What are Opiates?
Opiates refers to a group of drugs that contain opium, opium derivatives, and semi-synthetic or synthetic substitutes, that have an opium-like chemical structure. Whether these drugs are used for medical or recreational reasons, there is a high risk of dependency and addiction with repeated use. The most commonly abused opiates; heroin, codeine, oxycodone, hydrocodone, and fentanyl, typically produce very distinct stages of opiate withdrawal.
Regardless of which opiate you become addicted to, it is possible that you will experience the different stages of opiate withdrawal in varying degrees when you stop using the drug.
Although there are distinct stages of opiate withdrawal, it is important to note that the duration and particular subset of withdrawal symptoms can be different for each person. Studies also show that the mechanism of opiate addiction and stages of withdrawal is different from other drugs. For this reason, it is almost impossible to provide a specific answer to how long does it take to get off opiates. On the other hand, it is possible to suggest proven guidelines for how to deal with opiate withdrawals.
Stages of Opiate Withdrawals
Stage One of an opiate withdrawal usually occurs within eight to sixteen hours after the last dose. Symptoms during this stage include, but are not limited to, cravings for the drug and feelings of irritability, agitation, anxiety, and the inability to sleep. Other physical symptoms could include sweating, watery eyes, dilated pupils, and chills. During the beginning stages of opiate withdrawal, it is also not uncommon for the individual to find it difficult to function normally due to these symptoms.
Physical symptoms of early withdrawal can also include runny nose, involuntary twitching, and goosebumps. Patients may complain of agitation, anxiety, restlessness, nausea, vomiting, and diarrhea. Most patients report that the early stage of opiate withdrawal tend to be the most difficult, however, in cases where poly-drug use has occurred, symptoms may become increasingly worse. Overall, the first stage of opiate withdrawal can last anywhere from one to two days.
Stage Two can commence between thirty six and forty eight hours after the initial symptoms manifest. In this stage, the severity of the initial symptoms, as well as blood pressure and respiratory rate, may gradually increase before beginning to subside. Cravings may also intensify and if depression is part of the withdrawal subset for that individual, it will most likely begin to surface at this point.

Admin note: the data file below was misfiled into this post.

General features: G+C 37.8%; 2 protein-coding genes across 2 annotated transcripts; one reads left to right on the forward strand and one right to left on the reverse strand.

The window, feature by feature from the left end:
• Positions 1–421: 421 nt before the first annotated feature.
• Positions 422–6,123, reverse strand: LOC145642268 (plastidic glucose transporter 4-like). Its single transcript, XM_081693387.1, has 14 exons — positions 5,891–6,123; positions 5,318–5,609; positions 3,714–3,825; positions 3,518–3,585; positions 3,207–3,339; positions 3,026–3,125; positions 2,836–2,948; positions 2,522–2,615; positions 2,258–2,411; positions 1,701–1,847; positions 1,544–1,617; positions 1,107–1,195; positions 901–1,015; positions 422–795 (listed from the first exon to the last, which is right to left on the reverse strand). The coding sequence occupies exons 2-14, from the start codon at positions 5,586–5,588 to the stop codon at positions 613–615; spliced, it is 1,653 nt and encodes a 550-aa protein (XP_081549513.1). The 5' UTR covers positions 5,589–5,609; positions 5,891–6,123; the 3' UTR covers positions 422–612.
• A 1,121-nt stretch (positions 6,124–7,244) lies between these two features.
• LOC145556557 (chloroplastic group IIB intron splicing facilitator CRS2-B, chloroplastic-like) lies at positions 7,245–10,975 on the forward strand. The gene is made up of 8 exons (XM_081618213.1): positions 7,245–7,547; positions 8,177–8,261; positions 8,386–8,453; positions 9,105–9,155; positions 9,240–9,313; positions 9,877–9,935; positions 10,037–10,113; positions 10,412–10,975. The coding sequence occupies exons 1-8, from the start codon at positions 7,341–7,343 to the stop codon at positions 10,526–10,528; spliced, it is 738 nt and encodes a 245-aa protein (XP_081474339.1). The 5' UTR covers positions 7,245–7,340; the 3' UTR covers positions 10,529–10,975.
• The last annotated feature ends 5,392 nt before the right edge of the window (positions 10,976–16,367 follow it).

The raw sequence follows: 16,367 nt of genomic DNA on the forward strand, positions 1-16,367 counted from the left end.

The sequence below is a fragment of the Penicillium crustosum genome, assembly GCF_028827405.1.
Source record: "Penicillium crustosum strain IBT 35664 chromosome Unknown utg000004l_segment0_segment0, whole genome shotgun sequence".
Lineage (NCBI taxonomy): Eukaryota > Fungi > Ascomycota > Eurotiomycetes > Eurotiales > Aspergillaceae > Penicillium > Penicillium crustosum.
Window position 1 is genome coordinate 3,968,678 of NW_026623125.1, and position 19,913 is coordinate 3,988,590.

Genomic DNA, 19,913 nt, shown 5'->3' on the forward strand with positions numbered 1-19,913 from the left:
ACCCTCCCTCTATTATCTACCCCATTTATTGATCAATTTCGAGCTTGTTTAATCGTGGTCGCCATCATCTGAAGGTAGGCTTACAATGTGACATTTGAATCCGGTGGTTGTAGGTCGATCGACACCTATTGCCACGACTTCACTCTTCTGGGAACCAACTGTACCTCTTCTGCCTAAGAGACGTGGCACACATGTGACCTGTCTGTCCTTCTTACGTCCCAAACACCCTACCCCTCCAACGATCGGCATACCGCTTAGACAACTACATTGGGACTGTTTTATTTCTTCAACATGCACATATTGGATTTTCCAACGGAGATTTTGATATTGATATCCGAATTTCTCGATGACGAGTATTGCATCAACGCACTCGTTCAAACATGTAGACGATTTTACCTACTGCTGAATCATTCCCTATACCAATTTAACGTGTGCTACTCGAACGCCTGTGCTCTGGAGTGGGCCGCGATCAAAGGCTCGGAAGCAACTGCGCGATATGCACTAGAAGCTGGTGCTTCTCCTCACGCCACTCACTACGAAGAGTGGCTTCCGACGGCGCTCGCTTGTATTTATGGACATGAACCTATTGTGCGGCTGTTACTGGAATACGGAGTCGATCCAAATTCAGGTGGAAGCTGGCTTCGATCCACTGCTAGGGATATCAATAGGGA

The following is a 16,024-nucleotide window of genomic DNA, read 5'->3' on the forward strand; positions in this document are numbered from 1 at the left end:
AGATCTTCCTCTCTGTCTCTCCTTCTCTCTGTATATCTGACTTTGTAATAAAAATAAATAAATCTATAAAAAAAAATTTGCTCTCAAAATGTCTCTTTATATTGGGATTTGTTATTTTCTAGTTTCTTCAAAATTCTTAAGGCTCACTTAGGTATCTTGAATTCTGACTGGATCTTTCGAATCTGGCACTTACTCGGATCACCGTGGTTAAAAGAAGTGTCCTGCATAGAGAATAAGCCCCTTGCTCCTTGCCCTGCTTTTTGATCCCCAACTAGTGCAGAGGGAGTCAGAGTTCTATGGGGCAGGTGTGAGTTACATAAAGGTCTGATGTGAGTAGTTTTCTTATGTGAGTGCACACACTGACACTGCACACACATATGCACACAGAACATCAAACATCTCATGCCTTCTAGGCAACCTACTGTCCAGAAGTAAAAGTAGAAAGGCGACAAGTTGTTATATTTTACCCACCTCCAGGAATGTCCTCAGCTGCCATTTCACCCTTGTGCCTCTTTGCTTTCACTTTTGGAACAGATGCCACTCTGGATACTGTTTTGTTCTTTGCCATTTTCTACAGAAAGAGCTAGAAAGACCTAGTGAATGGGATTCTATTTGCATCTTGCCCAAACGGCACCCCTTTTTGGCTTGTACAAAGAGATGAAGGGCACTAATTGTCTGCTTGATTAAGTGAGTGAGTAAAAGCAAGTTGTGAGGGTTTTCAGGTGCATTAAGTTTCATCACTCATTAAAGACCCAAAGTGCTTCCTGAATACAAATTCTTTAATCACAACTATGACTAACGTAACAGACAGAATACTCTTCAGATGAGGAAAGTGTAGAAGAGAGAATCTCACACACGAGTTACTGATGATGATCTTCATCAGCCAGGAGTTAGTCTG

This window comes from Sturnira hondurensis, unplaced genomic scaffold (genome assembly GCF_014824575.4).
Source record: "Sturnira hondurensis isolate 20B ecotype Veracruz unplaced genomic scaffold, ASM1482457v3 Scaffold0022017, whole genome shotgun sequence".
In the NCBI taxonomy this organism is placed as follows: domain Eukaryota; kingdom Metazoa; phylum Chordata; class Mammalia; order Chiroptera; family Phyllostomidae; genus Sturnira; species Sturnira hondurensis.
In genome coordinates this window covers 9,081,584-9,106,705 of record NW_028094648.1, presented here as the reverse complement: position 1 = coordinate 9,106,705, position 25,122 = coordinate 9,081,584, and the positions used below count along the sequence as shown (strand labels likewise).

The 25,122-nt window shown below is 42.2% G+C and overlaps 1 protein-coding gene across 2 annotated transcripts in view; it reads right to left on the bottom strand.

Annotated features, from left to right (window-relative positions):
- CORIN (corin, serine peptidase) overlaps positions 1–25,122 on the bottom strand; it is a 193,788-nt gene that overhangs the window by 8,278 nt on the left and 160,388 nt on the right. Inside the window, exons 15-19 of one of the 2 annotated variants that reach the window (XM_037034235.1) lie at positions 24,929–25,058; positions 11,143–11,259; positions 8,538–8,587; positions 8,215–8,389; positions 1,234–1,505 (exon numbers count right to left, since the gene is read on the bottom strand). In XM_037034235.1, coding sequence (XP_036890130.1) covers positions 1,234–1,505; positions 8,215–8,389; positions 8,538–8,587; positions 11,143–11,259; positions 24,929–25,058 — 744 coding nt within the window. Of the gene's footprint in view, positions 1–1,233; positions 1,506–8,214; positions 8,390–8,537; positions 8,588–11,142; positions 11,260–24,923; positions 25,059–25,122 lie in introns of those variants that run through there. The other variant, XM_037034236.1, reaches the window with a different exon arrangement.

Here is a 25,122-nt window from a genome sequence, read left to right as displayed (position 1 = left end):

It is critical during the first and second stages of opiate withdrawal, that person the is not left alone. Based on the person’s mental health, depression can escalate quickly to the point that an attempted or completed suicide could occur. Cravings can also be strong enough to present the risk of a relapse. There have also been reports of pancreatitis and seizures occurring in some patients during this stage of opiate withdrawal.
Stage three of opiate withdrawal often begins with the individual exhausted from physical and emotional effects of the first two stages of opiate withdrawal. Although, the symptoms will most likely have already begun to diminish by day four. Between the seventh and tenth day, after the first withdrawal symptoms occurred, the physical signs of opiate withdrawal will have or at least begun to wane. Although the natural progression of the stages of opiate withdrawal usually find the severity of symptoms becoming less intense as the days go by, it is important to maintain a high level of care and rest as long as symptoms persist to facilitate the healing process.
How to Deal with Opiate Withdrawals
How long does it takes to get off opiates? That depends on the treatment regimen the patient receives. In cases where the patient has around-the-clock medical supervision that facilitate complete rest and proper nursing care, the recovery period could be shortened. Also, in instances where pharmacological interventions are introduced such as the administration of an opioid antagonists like, naltrexone (Revia), there is usually an intensification of the opiate withdrawal symptoms, which may also reduce the opiate withdrawal process or how long it takes to get off opiates.
The following are some of the best ways suggested for how to deal with opiate withdrawals:
- Plan to check into a drug detox treatment center or facility that provides around-the-clock medical oversight during the detox period. If this is not a preferred option for you, it is important to have someone with you in the event that symptoms escalate and become unmanageable.
- Rest is an important component during the stages of opiate withdrawals. Making arrangement for bed rest during the process will help you to be more uncomfortable. It will also make dealing any painful opiate withdrawal symptoms more tolerable. This is especially important if you are abruptly stopping the number of opiates you have been taking rather than gradually reducing consumption.
- Staying properly hydrated is critical during the first and second stages of opiate withdrawals. This is especially important if you are losing fluids because of symptoms such as vomiting, diarrhea, and sweating.
Although many people successfully deal with opiate withdrawals on their own, professional help from qualified addiction specialists is always recommended. It is also important to remember that halting drug use and getting to the other side of withdrawal symptoms is only the first step in the recovery process.
If you or a loved one needs help with abuse and/or treatment, please call the WhiteSands Treatment at (877) 855-3470. Our addiction specialists can assess your recovery needs and help you get the addiction treatment that provides the best chance for your long-term recovery.